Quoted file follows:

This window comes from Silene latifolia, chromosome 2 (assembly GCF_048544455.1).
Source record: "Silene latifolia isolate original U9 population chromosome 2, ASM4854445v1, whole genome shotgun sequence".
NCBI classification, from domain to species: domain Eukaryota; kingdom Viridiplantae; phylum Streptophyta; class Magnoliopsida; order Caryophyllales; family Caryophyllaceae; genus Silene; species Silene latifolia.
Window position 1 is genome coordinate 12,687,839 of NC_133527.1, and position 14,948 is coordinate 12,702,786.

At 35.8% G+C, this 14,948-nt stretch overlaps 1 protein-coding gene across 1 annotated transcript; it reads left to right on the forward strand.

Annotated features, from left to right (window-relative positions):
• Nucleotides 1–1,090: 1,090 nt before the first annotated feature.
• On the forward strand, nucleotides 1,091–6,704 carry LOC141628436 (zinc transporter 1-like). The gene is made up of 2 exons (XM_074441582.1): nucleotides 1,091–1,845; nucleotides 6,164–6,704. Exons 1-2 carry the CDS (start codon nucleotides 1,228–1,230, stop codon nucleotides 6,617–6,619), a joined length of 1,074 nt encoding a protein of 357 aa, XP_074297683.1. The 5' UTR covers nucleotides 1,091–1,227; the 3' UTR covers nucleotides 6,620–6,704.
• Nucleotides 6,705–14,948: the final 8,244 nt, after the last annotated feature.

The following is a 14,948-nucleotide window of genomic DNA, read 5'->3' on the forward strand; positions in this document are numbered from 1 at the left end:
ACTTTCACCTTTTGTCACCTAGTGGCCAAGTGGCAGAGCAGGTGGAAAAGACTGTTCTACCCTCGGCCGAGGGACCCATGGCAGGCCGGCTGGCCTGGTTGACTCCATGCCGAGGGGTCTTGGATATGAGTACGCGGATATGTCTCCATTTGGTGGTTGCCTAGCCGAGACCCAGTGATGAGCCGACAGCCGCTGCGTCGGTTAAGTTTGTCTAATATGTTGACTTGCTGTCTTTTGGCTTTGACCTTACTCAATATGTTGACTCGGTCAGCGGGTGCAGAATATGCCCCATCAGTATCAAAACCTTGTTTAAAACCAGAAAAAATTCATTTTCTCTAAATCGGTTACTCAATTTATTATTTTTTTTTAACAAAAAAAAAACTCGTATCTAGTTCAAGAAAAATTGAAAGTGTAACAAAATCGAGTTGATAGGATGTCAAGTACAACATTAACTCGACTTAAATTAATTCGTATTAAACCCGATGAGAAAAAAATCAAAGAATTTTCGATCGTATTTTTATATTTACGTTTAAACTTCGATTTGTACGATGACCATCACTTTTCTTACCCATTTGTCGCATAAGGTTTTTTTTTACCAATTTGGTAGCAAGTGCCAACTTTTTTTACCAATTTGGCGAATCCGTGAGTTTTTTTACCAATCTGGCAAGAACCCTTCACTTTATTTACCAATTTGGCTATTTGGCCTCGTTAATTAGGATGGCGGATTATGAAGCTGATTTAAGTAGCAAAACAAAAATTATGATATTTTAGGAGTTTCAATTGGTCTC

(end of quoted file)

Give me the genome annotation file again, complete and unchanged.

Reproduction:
This window comes from Silene latifolia, chromosome 2 (assembly GCF_048544455.1).
Source record: "Silene latifolia isolate original U9 population chromosome 2, ASM4854445v1, whole genome shotgun sequence".
NCBI classification, from domain to species: domain Eukaryota; kingdom Viridiplantae; phylum Streptophyta; class Magnoliopsida; order Caryophyllales; family Caryophyllaceae; genus Silene; species Silene latifolia.
Window position 1 is genome coordinate 12,687,839 of NC_133527.1, and position 14,948 is coordinate 12,702,786.

At 35.8% G+C, this 14,948-nt stretch overlaps 1 protein-coding gene across 1 annotated transcript; it reads left to right on the forward strand.

Annotated features, from left to right (window-relative positions):
• Nucleotides 1–1,090: 1,090 nt before the first annotated feature.
• On the forward strand, nucleotides 1,091–6,704 carry LOC141628436 (zinc transporter 1-like). The gene is made up of 2 exons (XM_074441582.1): nucleotides 1,091–1,845; nucleotides 6,164–6,704. Exons 1-2 carry the CDS (start codon nucleotides 1,228–1,230, stop codon nucleotides 6,617–6,619), a joined length of 1,074 nt encoding a protein of 357 aa, XP_074297683.1. The 5' UTR covers nucleotides 1,091–1,227; the 3' UTR covers nucleotides 6,620–6,704.
• Nucleotides 6,705–14,948: the final 8,244 nt, after the last annotated feature.

The following is a 14,948-nucleotide window of genomic DNA, read 5'->3' on the forward strand; positions in this document are numbered from 1 at the left end:
ACTTTCACCTTTTGTCACCTAGTGGCCAAGTGGCAGAGCAGGTGGAAAAGACTGTTCTACCCTCGGCCGAGGGACCCATGGCAGGCCGGCTGGCCTGGTTGACTCCATGCCGAGGGGTCTTGGATATGAGTACGCGGATATGTCTCCATTTGGTGGTTGCCTAGCCGAGACCCAGTGATGAGCCGACAGCCGCTGCGTCGGTTAAGTTTGTCTAATATGTTGACTTGCTGTCTTTTGGCTTTGACCTTACTCAATATGTTGACTCGGTCAGCGGGTGCAGAATATGCCCCATCAGTATCAAAACCTTGTTTAAAACCAGAAAAAATTCATTTTCTCTAAATCGGTTACTCAATTTATTATTTTTTTTTAACAAAAAAAAAACTCGTATCTAGTTCAAGAAAAATTGAAAGTGTAACAAAATCGAGTTGATAGGATGTCAAGTACAACATTAACTCGACTTAAATTAATTCGTATTAAACCCGATGAGAAAAAAATCAAAGAATTTTCGATCGTATTTTTATATTTACGTTTAAACTTCGATTTGTACGATGACCATCACTTTTCTTACCCATTTGTCGCATAAGGTTTTTTTTTACCAATTTGGTAGCAAGTGCCAACTTTTTTTACCAATTTGGCGAATCCGTGAGTTTTTTTACCAATCTGGCAAGAACCCTTCACTTTATTTACCAATTTGGCTATTTGGCCTCGTTAATTAGGATGGCGGATTATGAAGCTGATTTAAGTAGCAAAACAAAAATTATGATATTTTAGGAGTTTCAATTGGTCTC